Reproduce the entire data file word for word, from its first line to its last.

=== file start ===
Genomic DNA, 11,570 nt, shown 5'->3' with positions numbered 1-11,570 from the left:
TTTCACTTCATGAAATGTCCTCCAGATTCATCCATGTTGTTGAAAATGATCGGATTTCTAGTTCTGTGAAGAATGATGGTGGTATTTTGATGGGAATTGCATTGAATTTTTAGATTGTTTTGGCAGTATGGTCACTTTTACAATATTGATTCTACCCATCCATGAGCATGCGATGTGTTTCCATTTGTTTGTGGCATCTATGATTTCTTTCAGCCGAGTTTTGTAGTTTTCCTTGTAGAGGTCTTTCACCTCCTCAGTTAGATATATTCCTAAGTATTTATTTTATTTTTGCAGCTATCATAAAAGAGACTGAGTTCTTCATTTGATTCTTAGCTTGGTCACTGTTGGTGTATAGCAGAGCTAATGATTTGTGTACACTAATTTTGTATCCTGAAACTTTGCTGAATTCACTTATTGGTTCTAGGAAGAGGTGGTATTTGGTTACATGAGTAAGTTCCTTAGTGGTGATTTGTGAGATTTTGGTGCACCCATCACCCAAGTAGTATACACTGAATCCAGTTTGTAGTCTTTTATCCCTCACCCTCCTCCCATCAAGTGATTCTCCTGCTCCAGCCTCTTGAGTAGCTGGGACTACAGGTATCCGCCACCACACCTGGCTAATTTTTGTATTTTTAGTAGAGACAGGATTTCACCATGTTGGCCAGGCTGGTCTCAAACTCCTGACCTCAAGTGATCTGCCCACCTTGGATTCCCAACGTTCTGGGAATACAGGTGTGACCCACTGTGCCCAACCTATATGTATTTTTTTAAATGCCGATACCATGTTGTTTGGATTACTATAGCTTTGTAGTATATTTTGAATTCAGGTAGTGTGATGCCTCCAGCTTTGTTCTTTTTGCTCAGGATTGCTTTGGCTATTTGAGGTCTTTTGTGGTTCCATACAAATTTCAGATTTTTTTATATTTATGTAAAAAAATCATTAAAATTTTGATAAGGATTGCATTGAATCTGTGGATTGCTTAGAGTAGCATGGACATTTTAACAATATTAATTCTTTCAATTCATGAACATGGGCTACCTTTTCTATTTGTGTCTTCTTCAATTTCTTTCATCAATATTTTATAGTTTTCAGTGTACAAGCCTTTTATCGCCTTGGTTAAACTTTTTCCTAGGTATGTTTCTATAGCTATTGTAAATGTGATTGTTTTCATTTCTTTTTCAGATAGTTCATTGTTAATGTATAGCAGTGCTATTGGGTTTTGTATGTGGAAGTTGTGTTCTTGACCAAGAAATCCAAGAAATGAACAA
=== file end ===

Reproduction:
Genomic DNA, 11,570 nt, shown 5'->3' with positions numbered 1-11,570 from the left:
TTTCACTTCATGAAATGTCCTCCAGATTCATCCATGTTGTTGAAAATGATCGGATTTCTAGTTCTGTGAAGAATGATGGTGGTATTTTGATGGGAATTGCATTGAATTTTTAGATTGTTTTGGCAGTATGGTCACTTTTACAATATTGATTCTACCCATCCATGAGCATGCGATGTGTTTCCATTTGTTTGTGGCATCTATGATTTCTTTCAGCCGAGTTTTGTAGTTTTCCTTGTAGAGGTCTTTCACCTCCTCAGTTAGATATATTCCTAAGTATTTATTTTATTTTTGCAGCTATCATAAAAGAGACTGAGTTCTTCATTTGATTCTTAGCTTGGTCACTGTTGGTGTATAGCAGAGCTAATGATTTGTGTACACTAATTTTGTATCCTGAAACTTTGCTGAATTCACTTATTGGTTCTAGGAAGAGGTGGTATTTGGTTACATGAGTAAGTTCCTTAGTGGTGATTTGTGAGATTTTGGTGCACCCATCACCCAAGTAGTATACACTGAATCCAGTTTGTAGTCTTTTATCCCTCACCCTCCTCCCATCAAGTGATTCTCCTGCTCCAGCCTCTTGAGTAGCTGGGACTACAGGTATCCGCCACCACACCTGGCTAATTTTTGTATTTTTAGTAGAGACAGGATTTCACCATGTTGGCCAGGCTGGTCTCAAACTCCTGACCTCAAGTGATCTGCCCACCTTGGATTCCCAACGTTCTGGGAATACAGGTGTGACCCACTGTGCCCAACCTATATGTATTTTTTTAAATGCCGATACCATGTTGTTTGGATTACTATAGCTTTGTAGTATATTTTGAATTCAGGTAGTGTGATGCCTCCAGCTTTGTTCTTTTTGCTCAGGATTGCTTTGGCTATTTGAGGTCTTTTGTGGTTCCATACAAATTTCAGATTTTTTTATATTTATGTAAAAAAATCATTAAAATTTTGATAAGGATTGCATTGAATCTGTGGATTGCTTAGAGTAGCATGGACATTTTAACAATATTAATTCTTTCAATTCATGAACATGGGCTACCTTTTCTATTTGTGTCTTCTTCAATTTCTTTCATCAATATTTTATAGTTTTCAGTGTACAAGCCTTTTATCGCCTTGGTTAAACTTTTTCCTAGGTATGTTTCTATAGCTATTGTAAATGTGATTGTTTTCATTTCTTTTTCAGATAGTTCATTGTTAATGTATAGCAGTGCTATTGGGTTTTGTATGTGGAAGTTGTGTTCTTGACCAAGAAATCCAAGAAATGAACAA